At the end of 2013, I was talking to my client at Ferrari Carano Vineyards about capturing the vineyards and we thought making a timelapse of the entire growing season could be a fun project. I hadn’t done one before, so of course I had to some research before we could start the project. This was one of those projects where everything that could go wrong did go wrong.
We discussed building a small shed to house a regular camera with an interval timer to create an exposure every minute, but decided the elements would be too rough on a standard DSLR, not to mention the cost of the camera and lens was a bit high.
Then I found a timelapse camera online that ran on 2 AA batteries and convinced my client to buy it for $500. I wish I had read more about this camera, because after setting it up and capturing images for a week, I realized it was absolutely not up to the task. The resolution was horrible.
In the meantime, my client and I went up to scout the perfect place for a camera and the vineyard shop manager figured out how we could mount the camera. They cemented a pole in the ground with a platform on top for the camera and a shield over the camera to prevent the hot rays of the sun and the rain from hitting the camera. He suggested I use a GoPro. I didn’t know GoPro’s could make timelapses, so I went off to the camera store and after an hour of discussion with them determined which GoPro to get and how many memory cards we would need for the project.
They sold me a solar panel kit to run the GoPro. The solar kit was not up to the task and the shop manager figured we should rig a car battery to power the go pro and set up a solar panel to have it run continuously. The solar panel he used wasn’t big enough, so in the end we would head up to the site every 10 days to change the memory card (64 gigabyte) and bring a freshly charged car battery to swap out. Mind you this took about 6 weeks to accomplish and numerous visits to the site.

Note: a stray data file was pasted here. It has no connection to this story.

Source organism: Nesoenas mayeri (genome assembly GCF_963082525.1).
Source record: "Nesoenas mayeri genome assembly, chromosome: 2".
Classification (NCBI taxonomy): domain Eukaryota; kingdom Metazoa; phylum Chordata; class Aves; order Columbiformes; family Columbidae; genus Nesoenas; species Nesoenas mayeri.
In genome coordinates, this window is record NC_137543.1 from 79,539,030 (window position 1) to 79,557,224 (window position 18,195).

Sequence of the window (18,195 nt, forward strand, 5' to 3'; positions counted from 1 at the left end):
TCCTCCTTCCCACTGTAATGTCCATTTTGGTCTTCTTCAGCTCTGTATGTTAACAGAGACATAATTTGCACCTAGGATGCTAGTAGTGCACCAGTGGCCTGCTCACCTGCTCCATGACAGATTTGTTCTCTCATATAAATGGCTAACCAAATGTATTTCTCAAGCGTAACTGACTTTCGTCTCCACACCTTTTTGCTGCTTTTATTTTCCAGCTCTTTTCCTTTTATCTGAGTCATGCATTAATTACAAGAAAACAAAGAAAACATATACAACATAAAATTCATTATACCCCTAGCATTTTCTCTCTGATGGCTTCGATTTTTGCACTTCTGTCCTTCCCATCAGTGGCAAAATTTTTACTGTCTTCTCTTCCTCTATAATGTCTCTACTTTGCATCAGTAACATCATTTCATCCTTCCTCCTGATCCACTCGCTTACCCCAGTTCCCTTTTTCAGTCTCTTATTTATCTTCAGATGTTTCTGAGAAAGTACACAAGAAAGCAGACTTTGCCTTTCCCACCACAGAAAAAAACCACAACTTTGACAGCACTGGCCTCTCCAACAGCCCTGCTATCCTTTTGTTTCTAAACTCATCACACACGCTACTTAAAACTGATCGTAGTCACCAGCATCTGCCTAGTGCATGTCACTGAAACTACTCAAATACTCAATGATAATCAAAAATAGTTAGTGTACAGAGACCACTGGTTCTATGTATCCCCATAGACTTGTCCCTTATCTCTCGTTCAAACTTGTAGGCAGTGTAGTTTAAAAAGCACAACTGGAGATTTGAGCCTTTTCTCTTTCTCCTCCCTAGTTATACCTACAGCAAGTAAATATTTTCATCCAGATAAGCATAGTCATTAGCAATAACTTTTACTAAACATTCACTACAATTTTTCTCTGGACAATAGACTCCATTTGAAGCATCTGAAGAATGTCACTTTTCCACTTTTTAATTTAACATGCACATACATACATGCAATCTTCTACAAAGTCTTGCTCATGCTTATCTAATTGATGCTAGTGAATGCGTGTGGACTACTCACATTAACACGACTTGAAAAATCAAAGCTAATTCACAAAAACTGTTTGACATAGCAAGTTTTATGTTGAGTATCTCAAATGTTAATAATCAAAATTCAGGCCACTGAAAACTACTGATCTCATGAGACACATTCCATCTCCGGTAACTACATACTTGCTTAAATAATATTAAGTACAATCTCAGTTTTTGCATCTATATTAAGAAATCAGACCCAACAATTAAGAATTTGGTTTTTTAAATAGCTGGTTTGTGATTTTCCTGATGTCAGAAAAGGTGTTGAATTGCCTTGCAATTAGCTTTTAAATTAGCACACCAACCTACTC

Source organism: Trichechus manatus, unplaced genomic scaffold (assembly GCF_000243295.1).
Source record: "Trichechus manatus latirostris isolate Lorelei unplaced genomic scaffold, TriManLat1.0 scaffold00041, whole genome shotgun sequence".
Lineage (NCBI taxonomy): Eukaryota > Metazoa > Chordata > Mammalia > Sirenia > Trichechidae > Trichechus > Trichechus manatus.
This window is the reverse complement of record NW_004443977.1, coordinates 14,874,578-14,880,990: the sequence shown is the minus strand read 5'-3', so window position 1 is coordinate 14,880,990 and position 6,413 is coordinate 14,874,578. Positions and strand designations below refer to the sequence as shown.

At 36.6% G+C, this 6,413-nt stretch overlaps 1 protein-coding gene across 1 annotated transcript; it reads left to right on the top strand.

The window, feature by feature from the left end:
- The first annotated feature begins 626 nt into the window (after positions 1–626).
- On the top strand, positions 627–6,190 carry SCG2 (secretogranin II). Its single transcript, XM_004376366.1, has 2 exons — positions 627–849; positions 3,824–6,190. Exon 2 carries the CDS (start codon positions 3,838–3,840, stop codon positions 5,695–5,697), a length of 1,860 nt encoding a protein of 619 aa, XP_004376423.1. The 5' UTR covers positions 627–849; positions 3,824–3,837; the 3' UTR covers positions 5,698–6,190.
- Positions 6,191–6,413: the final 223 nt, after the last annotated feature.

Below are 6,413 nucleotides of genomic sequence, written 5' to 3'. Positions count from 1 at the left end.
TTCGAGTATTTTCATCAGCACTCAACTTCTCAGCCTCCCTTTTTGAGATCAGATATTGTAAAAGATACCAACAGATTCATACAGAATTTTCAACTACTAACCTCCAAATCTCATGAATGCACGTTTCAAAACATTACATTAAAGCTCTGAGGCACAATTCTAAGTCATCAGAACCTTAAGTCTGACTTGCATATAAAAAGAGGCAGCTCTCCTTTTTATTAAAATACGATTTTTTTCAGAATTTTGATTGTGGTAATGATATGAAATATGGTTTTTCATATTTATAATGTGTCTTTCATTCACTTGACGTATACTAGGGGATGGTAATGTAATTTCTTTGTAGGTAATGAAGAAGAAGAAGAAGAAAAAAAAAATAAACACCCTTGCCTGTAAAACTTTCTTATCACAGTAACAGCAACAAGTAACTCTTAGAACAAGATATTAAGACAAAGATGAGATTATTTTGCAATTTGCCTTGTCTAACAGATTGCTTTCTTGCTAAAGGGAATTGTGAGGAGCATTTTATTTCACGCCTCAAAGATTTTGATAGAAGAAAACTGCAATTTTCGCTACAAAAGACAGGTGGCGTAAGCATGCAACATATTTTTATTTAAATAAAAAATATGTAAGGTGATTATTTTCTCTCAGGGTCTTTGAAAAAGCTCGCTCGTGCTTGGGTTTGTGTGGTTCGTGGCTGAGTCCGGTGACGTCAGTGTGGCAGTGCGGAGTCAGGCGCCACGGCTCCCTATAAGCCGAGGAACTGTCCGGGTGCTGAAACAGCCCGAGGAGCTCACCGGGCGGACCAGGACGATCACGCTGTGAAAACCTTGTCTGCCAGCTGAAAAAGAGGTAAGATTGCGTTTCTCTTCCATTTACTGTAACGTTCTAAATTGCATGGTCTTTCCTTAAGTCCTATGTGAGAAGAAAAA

Finally we had the GoPro Hero 3 up and running by March 1. It was set to take an exposure every minute day and night. Every 10 days my daughter ‘Zandra’ would drive the 2 hour round trip to change out the battery and memory card with the help of the vineyard workers. This was a very remote location and she had to be driven to the site by one of the guys.
I would download the images and archive them and do a quick run through to delete all the nighttime images and save them in folders organized by day. We let the camera run at 1 frame per minute for 12 months. The number of images was staggering. 1440 images per day, a grand total of 525,600. I knew that when the time came to sort through all of the images for the final timelapse that I would be logging many many hours.
We finally had a deadline and I had all the images in the folders and then I set about the task of determining which images to use from each day and how many I would need from each day. I settled on 15 images per day and came up with a general plan of having springtime be morning like, summer midday and the fall would end up in the evening. Mother nature is uncontrollable so I had to revise my plan some but in the end I feel that I captured the variety of weather and the progression of the growing season.
Here’s the video. I had to keep distilling it down and shortening it so that it would flow for only two and a half minutes and would sync to the music. I ended up using every third or fourth day as it would have been too long otherwise. It helps that I had a really great client who trusted me and had the budget to hang in there for a year while we captured all the images.
All told I spent about 30 hours editing this project. I sure learned a lot, especially everything that can go wrong on something like this, but in the end the client loved what I did and I was really pleased with the final product. Enjoy!
About the author: M. J. Wickham is a professional lifestyle and product photographer and videographer based in Santa Rosa, CA, and offering her services to California’s wine country. You can visit her website here. This article originally appeared here.